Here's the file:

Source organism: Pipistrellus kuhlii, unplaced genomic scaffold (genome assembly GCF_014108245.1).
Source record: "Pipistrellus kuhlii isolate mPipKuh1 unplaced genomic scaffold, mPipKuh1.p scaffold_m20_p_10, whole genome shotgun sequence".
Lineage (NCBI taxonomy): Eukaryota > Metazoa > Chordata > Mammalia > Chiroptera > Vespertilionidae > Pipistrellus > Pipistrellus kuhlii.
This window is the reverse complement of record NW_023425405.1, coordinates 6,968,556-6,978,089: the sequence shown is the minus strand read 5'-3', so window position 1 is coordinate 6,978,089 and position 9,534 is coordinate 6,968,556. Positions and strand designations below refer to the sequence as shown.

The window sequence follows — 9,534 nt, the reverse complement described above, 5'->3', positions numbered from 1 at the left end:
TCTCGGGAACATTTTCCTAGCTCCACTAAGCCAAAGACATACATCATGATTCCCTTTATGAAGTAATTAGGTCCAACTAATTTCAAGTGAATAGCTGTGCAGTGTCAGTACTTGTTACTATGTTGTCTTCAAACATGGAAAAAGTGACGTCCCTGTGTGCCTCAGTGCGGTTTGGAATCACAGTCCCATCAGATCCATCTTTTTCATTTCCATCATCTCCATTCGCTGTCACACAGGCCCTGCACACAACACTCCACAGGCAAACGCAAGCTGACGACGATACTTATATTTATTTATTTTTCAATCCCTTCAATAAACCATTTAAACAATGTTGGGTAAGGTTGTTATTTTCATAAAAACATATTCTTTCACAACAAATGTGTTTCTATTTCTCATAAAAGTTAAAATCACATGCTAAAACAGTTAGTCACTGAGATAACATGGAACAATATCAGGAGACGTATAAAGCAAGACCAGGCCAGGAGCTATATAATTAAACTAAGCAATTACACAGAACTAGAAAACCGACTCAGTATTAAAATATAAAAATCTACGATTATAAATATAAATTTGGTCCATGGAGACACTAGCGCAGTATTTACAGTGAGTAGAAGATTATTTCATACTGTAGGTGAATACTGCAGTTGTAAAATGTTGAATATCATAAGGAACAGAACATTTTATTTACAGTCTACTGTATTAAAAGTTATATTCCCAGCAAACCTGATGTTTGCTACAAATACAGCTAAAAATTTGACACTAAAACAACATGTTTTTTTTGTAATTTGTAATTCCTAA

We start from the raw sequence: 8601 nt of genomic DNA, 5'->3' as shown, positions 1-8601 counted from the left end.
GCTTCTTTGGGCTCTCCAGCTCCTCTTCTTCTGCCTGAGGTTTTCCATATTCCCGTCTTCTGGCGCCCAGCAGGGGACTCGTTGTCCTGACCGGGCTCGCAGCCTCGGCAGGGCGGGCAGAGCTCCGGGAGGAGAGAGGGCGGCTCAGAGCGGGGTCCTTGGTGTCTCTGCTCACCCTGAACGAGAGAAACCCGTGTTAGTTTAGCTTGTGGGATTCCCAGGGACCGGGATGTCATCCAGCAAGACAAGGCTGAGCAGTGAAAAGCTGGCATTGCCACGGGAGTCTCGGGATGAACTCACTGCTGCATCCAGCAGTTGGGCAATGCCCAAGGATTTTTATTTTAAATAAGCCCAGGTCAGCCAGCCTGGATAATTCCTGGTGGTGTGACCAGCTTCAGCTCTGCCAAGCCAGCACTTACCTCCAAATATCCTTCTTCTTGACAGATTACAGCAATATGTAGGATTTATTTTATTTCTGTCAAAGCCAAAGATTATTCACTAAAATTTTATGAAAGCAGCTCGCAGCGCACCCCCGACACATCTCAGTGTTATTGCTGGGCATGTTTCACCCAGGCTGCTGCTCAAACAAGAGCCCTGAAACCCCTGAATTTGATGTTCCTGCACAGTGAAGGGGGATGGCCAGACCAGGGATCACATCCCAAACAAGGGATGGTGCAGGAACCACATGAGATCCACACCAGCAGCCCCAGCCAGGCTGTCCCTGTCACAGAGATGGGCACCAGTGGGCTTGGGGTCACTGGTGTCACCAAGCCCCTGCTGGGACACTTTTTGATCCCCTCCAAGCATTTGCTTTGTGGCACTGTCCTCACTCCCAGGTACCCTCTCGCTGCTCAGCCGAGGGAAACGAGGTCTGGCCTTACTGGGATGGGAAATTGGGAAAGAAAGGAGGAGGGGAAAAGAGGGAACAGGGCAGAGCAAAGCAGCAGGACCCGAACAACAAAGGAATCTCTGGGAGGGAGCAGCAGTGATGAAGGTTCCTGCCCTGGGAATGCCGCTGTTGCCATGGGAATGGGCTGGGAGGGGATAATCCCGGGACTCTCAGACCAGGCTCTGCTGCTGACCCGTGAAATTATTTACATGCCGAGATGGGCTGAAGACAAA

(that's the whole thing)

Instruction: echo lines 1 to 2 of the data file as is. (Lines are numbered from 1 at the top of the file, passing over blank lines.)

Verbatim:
Source organism: Pipistrellus kuhlii, unplaced genomic scaffold (genome assembly GCF_014108245.1).
Source record: "Pipistrellus kuhlii isolate mPipKuh1 unplaced genomic scaffold, mPipKuh1.p scaffold_m20_p_10, whole genome shotgun sequence".